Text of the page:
One Local Summer – Week 6

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I finally made it out to the Anselma Mill Farmer’s market this past week to get flour and a few other things.   I don’t think all the flour is grown locally, but it’s definitely ground at the mill using the centuries old equipment. It’s really pretty awesome to think that this mill has been around for so long and is still useful today.   Here’s a link with more information about the flour, if you’re interested.  I also met the woman who runs Pure Blend Tea and came home with the Fruit Boost tea which made one heck of a batch of iced tea.  Anyway, onto the ingredients in the meal, starting in the back.

Salad:
Lettuce – Charlestown Farm.  Nice and crispy!
Cucumber – Smith’s Produce.  I was so psyched to see cucumbers already, I had to bring some home.
Goat’s Milk Yogurt – Shellbark Hollow Farm.  It actually made a really great dressing for a simple salad.

Ravioli:
For the ravioi pasta, I used a basic recipe I had found ages ago on the web and have modified a bit. It’s one cup flour (here, there’s 3/4 cup whole wheat pastry flour and 1/4 cup buckwheat flour), one egg, one teaspoon olive oil, and water to make consistency. I roll it out using the good old KitchenAid pasta roller set which makes the process SO much easier.  To form the individual ravioli, I found a form that pasta sheets are laid over, filled, then sealed with a rolling pin.  First batch using this was a little off, but the second batch came out perfectly.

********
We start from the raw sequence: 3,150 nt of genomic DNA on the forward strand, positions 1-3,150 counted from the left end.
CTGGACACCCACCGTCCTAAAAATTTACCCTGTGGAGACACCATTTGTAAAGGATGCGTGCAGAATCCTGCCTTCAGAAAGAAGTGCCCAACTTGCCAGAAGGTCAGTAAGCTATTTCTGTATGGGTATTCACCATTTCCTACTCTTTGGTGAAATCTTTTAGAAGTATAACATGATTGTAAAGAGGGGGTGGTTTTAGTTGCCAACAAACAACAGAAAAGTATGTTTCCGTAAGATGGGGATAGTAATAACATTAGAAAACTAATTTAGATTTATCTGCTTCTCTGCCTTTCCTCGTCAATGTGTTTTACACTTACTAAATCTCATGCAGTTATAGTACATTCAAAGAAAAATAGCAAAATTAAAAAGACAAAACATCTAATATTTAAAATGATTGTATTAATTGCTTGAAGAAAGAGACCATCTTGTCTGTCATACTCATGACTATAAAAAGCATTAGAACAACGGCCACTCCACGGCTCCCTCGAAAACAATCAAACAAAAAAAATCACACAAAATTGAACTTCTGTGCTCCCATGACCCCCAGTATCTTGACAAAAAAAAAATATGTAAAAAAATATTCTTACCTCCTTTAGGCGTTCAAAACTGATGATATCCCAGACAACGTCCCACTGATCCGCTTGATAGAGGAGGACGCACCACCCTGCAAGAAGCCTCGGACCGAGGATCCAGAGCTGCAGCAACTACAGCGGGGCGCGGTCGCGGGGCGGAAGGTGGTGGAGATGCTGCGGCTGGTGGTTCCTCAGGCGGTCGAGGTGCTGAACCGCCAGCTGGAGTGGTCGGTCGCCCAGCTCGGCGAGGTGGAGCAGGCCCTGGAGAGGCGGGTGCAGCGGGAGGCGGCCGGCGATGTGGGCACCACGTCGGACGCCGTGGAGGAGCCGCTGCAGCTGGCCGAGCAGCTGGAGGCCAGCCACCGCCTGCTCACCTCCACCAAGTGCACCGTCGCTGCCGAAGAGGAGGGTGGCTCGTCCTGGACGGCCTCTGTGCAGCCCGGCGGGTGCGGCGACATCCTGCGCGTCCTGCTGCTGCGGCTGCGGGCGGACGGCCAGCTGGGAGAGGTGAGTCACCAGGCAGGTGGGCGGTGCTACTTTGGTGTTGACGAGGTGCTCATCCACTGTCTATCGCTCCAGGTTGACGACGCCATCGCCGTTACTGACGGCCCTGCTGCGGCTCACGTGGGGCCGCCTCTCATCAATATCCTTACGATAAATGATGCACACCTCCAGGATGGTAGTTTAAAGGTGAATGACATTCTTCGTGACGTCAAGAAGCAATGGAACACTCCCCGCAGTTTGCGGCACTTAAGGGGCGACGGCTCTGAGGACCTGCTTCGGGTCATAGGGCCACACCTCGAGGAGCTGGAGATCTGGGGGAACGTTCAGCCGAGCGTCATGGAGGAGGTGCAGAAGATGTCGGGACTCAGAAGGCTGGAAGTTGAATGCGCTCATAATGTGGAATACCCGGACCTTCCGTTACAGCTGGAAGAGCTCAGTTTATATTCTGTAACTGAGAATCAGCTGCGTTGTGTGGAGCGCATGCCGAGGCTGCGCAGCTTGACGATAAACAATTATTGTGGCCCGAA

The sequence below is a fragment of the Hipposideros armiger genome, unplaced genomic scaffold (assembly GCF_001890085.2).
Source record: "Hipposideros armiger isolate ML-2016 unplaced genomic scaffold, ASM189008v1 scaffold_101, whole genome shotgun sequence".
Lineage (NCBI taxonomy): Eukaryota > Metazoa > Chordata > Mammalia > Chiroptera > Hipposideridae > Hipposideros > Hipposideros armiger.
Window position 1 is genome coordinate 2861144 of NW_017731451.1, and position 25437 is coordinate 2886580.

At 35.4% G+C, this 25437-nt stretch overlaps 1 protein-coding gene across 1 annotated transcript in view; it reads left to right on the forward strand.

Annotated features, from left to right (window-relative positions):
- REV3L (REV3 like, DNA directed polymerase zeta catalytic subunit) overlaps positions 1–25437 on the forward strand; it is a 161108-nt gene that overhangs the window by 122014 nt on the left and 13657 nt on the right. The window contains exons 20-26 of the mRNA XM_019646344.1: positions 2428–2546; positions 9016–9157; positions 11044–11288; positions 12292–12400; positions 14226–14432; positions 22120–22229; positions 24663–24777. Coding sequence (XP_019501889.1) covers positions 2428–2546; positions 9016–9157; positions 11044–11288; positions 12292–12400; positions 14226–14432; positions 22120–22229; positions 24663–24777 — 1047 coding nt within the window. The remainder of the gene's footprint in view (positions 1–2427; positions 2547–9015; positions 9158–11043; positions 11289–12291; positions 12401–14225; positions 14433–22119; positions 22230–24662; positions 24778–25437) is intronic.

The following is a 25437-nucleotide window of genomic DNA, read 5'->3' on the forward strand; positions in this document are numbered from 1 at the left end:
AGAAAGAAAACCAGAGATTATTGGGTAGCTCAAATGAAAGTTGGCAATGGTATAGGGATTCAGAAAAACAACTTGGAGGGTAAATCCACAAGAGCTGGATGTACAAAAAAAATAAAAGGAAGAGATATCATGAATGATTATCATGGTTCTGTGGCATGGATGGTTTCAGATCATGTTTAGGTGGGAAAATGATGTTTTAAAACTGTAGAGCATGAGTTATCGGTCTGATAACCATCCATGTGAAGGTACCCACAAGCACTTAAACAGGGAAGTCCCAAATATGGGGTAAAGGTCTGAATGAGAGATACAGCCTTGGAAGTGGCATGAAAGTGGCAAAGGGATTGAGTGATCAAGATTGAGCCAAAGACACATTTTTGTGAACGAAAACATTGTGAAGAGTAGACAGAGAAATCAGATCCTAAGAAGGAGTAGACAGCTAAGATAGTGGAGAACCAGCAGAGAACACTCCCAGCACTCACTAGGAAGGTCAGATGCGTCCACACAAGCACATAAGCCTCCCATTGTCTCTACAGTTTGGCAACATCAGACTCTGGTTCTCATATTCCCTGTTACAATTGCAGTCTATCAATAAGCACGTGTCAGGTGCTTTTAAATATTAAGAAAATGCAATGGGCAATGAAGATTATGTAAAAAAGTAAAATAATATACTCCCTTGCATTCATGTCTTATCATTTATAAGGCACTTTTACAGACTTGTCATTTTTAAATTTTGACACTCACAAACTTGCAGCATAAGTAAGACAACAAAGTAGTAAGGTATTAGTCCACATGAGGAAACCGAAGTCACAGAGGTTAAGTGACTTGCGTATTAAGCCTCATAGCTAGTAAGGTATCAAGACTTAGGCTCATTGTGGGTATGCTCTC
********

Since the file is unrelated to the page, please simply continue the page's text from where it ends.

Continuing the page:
Hot Bison Sausage – Backyard Bison.  Just the right amount of spice!
Cheese – Birchrun Hills.  Used the Equinox cheese inside the ravioli with the sausage.
Flour – Anselma Mill.  Used Whole Wheat Pastry Flour
Buckwheat Flour – Anselma Mill.  They said this was a new one for them and I heard that adding buckwheat flour into the pasta dough mixture made it different, and it did, in a very good way.
Egg – Mountain View Organics.
Sauce – Homemade.  We found a few bags in the freezer left over from our 2008 amazing tomato year.
Spinach – Charlestown Farm.  Put a bunch of leaves in the steamer for just a minute.
Non-Local – Spices, Salt, Pepper, Olive Oil.

As a bonus this week, there was also Jam!  Two types.

Jammed Yellow Cherry Jam
A friend and I went to Walnut Springs Farm to pick cherries.  I LOVE yellow cherries and when the folks running the booth let me know there were two types available to pick, my eyes must have lit up like I had won the lottery.  I immediately knew that they were destined for a batch of jam, and sure enough, three pounds turned into 5 jars of sunny yellow jam.  I sort of want to go pick some more, add in a few blueberries, and see if I can make green slime jam because that sounds like fun.
DSC_2101 Black Forest Preserves
I did actually pick some red cherries too.  Three pounds of those (I came home with about 10 lbs, but did a lot of taste testing while we were there too) became Black Forest Preserves.  It’s a recipe out of the Ball Complete Book of Home Preserving and involves cherries and cocoa powder.  I have to admit that the chocolate doesn’t really come out in the recipe – the jam just tastes RICH – but it’s destined to be a part of thumbprint cookies when cookie baking season kicks into full gear.

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